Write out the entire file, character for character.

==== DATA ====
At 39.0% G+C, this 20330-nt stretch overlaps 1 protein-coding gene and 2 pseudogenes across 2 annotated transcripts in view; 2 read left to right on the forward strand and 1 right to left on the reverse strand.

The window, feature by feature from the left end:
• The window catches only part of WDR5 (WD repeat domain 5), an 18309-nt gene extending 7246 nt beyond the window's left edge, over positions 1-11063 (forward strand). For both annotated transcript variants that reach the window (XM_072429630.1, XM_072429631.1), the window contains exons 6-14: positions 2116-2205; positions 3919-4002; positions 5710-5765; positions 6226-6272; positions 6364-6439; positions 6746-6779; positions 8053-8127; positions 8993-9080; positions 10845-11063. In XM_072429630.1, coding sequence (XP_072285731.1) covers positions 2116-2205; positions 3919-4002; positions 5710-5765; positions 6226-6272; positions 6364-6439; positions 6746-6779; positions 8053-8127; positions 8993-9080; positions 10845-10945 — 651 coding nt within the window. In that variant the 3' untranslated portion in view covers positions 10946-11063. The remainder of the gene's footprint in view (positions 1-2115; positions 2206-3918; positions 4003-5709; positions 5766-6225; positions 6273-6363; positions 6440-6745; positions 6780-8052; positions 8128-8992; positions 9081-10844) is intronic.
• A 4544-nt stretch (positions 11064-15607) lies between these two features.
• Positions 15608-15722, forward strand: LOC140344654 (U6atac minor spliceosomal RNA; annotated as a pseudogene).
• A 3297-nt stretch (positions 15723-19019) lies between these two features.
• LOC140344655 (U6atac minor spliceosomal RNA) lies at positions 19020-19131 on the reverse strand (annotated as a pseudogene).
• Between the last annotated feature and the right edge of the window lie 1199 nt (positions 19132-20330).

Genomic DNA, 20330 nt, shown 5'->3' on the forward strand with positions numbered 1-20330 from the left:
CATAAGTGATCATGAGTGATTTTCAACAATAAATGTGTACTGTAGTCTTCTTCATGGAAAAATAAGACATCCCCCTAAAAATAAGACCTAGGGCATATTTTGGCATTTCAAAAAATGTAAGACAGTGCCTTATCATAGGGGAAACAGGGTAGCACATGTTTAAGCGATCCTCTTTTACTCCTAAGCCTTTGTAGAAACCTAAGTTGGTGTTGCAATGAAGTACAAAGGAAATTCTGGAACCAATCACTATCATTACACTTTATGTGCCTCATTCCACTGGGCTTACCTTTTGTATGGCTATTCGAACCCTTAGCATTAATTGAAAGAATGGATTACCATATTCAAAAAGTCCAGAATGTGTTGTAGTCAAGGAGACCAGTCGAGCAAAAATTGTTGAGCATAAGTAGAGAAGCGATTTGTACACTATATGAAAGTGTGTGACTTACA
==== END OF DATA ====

At 39.0% G+C, this 20330-nt stretch overlaps 1 protein-coding gene and 2 pseudogenes across 2 annotated transcripts in view; 2 read left to right on the forward strand and 1 right to left on the reverse strand.

The window, feature by feature from the left end:
• The window catches only part of WDR5 (WD repeat domain 5), an 18309-nt gene extending 7246 nt beyond the window's left edge, over positions 1-11063 (forward strand). For both annotated transcript variants that reach the window (XM_072429630.1, XM_072429631.1), the window contains exons 6-14: positions 2116-2205; positions 3919-4002; positions 5710-5765; positions 6226-6272; positions 6364-6439; positions 6746-6779; positions 8053-8127; positions 8993-9080; positions 10845-11063. In XM_072429630.1, coding sequence (XP_072285731.1) covers positions 2116-2205; positions 3919-4002; positions 5710-5765; positions 6226-6272; positions 6364-6439; positions 6746-6779; positions 8053-8127; positions 8993-9080; positions 10845-10945 — 651 coding nt within the window. In that variant the 3' untranslated portion in view covers positions 10946-11063. The remainder of the gene's footprint in view (positions 1-2115; positions 2206-3918; positions 4003-5709; positions 5766-6225; positions 6273-6363; positions 6440-6745; positions 6780-8052; positions 8128-8992; positions 9081-10844) is intronic.
• A 4544-nt stretch (positions 11064-15607) lies between these two features.
• Positions 15608-15722, forward strand: LOC140344654 (U6atac minor spliceosomal RNA; annotated as a pseudogene).
• A 3297-nt stretch (positions 15723-19019) lies between these two features.
• LOC140344655 (U6atac minor spliceosomal RNA) lies at positions 19020-19131 on the reverse strand (annotated as a pseudogene).
• Between the last annotated feature and the right edge of the window lie 1199 nt (positions 19132-20330).

Genomic DNA, 20330 nt, shown 5'->3' on the forward strand with positions numbered 1-20330 from the left:
CATAAGTGATCATGAGTGATTTTCAACAATAAATGTGTACTGTAGTCTTCTTCATGGAAAAATAAGACATCCCCCTAAAAATAAGACCTAGGGCATATTTTGGCATTTCAAAAAATGTAAGACAGTGCCTTATCATAGGGGAAACAGGGTAGCACATGTTTAAGCGATCCTCTTTTACTCCTAAGCCTTTGTAGAAACCTAAGTTGGTGTTGCAATGAAGTACAAAGGAAATTCTGGAACCAATCACTATCATTACACTTTATGTGCCTCATTCCACTGGGCTTACCTTTTGTATGGCTATTCGAACCCTTAGCATTAATTGAAAGAATGGATTACCATATTCAAAAAGTCCAGAATGTGTTGTAGTCAAGGAGACCAGTCGAGCAAAAATTGTTGAGCATAAGTAGAGAAGCGATTTGTACACTATATGAAAGTGTGTGACTTACA